Definition and Origin of the Term “Blackmail”


Lately I’m getting interested in the origin of words in the English language. It’s part of my language training program which gets more and more fascinating as I dig in. This post will be about the word “blackmail”.

For those of you who are studying English as a second language, let me say that blackmail has nothing to do with a Post Office or mailing letters inside black envelopes. The literal meaning of the word is misleading.

Wikipedia Encyclopedia defines blackmail as, “the crime of threatening to reveal substantially true information about a person to the public, a family member, or associates unless a demand made upon the victim is met.”

“This information is usually of an embarrassing or socially damaging nature. As the information is substantially true, the act of revealing the information may not be criminal in its own right nor amount to a civil law defamation; the crime is making demands to withhold it.”

“Blackmail is similar to extortion—the difference being that extortion involves an underlying, independent criminal act, while blackmail does not.”

Where does blackmail come from? The term is derived from the word for tribute or rent paid by English and Scottish border dwellers to Border Reivers (country border raiders) in return for immunity from raids.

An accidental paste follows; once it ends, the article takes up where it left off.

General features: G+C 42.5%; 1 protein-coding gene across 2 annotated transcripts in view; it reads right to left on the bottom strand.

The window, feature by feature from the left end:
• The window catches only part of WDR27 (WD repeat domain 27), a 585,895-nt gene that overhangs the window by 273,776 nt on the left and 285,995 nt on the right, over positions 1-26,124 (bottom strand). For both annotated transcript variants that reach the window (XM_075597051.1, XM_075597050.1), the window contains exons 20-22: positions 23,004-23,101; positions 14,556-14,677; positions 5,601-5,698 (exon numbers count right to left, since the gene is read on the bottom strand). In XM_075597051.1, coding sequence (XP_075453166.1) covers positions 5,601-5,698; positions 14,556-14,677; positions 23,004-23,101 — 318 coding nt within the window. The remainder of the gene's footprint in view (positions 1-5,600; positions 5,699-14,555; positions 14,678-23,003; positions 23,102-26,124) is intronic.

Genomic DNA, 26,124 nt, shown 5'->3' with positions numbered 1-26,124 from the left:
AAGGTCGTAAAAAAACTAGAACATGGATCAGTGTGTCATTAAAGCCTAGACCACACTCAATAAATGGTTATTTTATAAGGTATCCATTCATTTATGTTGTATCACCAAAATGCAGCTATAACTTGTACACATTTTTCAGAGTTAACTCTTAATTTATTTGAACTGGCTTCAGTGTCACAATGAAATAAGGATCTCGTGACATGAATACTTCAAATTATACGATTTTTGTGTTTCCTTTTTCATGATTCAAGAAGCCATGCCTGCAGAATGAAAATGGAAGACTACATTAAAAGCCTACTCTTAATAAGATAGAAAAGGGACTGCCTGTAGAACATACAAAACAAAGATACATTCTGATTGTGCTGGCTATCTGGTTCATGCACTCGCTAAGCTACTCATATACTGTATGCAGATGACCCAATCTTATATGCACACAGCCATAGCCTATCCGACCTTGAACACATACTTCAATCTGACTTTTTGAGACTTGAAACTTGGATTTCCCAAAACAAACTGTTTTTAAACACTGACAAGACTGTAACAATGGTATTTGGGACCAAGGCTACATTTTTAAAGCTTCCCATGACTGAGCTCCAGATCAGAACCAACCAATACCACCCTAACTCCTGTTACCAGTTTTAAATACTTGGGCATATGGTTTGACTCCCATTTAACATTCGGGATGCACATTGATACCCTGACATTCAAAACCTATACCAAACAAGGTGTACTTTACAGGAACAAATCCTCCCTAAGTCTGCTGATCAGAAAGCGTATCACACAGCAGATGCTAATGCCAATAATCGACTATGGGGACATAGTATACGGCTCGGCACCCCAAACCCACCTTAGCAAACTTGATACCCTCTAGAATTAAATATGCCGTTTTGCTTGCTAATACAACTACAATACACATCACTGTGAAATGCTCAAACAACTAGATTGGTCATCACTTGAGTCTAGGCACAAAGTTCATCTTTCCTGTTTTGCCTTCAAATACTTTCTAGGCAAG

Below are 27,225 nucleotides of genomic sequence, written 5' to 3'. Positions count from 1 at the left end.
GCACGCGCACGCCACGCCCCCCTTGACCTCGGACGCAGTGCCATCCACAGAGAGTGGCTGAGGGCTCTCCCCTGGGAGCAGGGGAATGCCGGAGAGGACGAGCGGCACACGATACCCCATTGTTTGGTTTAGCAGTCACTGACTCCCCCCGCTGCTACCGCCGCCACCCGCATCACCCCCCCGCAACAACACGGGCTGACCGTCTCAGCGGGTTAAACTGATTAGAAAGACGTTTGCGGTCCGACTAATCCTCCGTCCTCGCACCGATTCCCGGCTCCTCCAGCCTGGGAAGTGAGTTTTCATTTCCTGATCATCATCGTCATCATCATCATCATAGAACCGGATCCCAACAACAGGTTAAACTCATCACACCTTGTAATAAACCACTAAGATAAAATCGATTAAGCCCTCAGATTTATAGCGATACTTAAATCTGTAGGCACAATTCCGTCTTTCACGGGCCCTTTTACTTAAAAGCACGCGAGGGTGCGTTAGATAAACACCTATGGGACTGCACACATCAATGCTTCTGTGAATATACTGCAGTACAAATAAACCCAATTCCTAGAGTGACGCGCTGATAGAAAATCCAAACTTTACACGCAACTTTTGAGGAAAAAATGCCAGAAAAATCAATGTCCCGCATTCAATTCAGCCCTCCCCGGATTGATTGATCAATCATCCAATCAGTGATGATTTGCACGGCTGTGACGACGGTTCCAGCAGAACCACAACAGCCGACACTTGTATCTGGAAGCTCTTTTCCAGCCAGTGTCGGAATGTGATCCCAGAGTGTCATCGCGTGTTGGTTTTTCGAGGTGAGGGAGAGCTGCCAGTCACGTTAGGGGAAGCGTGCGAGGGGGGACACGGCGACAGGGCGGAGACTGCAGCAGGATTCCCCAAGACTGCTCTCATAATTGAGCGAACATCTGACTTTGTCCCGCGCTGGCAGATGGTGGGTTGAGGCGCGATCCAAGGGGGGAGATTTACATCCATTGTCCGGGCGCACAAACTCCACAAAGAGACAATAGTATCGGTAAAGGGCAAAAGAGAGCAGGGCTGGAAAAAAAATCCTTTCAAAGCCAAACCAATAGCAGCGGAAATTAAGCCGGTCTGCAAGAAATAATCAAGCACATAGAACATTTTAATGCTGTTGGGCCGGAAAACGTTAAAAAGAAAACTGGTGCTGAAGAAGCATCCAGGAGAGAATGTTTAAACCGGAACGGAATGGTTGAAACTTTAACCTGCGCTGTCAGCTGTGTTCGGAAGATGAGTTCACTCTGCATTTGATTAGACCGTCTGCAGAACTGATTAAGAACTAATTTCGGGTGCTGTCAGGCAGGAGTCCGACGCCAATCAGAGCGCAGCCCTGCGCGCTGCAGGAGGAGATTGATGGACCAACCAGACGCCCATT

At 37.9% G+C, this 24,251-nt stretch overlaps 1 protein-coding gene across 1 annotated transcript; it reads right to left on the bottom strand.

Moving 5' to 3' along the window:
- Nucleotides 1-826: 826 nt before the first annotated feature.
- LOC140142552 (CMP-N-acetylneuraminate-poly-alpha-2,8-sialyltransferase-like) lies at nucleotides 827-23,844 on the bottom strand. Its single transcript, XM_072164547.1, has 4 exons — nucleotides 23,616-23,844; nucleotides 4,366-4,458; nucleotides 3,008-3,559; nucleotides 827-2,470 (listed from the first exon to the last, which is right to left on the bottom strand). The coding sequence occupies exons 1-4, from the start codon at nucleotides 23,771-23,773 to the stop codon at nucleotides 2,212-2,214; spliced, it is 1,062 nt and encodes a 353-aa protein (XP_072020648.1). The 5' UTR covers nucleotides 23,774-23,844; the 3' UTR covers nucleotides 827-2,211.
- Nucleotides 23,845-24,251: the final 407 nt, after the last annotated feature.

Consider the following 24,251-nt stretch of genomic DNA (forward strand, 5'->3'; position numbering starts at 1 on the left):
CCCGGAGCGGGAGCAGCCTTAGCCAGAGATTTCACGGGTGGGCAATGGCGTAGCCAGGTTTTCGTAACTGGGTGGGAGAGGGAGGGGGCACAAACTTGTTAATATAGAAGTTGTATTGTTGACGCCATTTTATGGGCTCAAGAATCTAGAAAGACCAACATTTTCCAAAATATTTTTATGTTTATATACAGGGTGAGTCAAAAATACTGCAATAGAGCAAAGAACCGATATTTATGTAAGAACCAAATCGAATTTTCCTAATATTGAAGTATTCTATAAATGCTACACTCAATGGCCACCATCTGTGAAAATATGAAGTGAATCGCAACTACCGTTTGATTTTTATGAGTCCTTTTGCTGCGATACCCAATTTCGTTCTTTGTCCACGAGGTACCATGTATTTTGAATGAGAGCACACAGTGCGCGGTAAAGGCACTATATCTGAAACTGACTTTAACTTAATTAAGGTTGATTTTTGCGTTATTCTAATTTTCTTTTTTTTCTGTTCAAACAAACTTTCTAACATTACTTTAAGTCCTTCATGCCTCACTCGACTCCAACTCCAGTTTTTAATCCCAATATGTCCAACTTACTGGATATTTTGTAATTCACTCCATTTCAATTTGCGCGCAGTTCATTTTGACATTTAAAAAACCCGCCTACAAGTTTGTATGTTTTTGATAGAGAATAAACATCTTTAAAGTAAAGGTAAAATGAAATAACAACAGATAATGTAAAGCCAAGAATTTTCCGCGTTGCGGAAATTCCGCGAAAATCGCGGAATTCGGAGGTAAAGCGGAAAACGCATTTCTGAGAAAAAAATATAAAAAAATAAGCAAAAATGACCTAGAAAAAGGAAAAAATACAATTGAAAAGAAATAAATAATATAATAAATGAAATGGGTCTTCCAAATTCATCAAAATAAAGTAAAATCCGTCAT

This tribute was paid in grain, meat, the lowest coinage (copper) or labor (reditus nigri, or “blackmail”); the opposite is blanche firmes or reditus albi, or “white rent” (denoting payment by silver). In time the word took on the meaning of any payment extorted by threat of exposure of an incriminating secret.

Another similar origin that I found while researching for this post, is that blackmail has its genesis in medieval Scotland where chieftains and warlords collected rent or tribute which was called “mail” from tenants and farmers in return for protection and general safety. But they thought this was not enough and imposed an extra land rent on the tenants.

If payments were not made, the farmers would receive a terrible retribution from the landlords in the form of plunder and pillage. The tenants referred to this illegal payment which they were forced to pay as black mail as the legal one was known as white mail.

And now you know that blackmail has nothing to do with a Post Office or black envelopes. Good Day!

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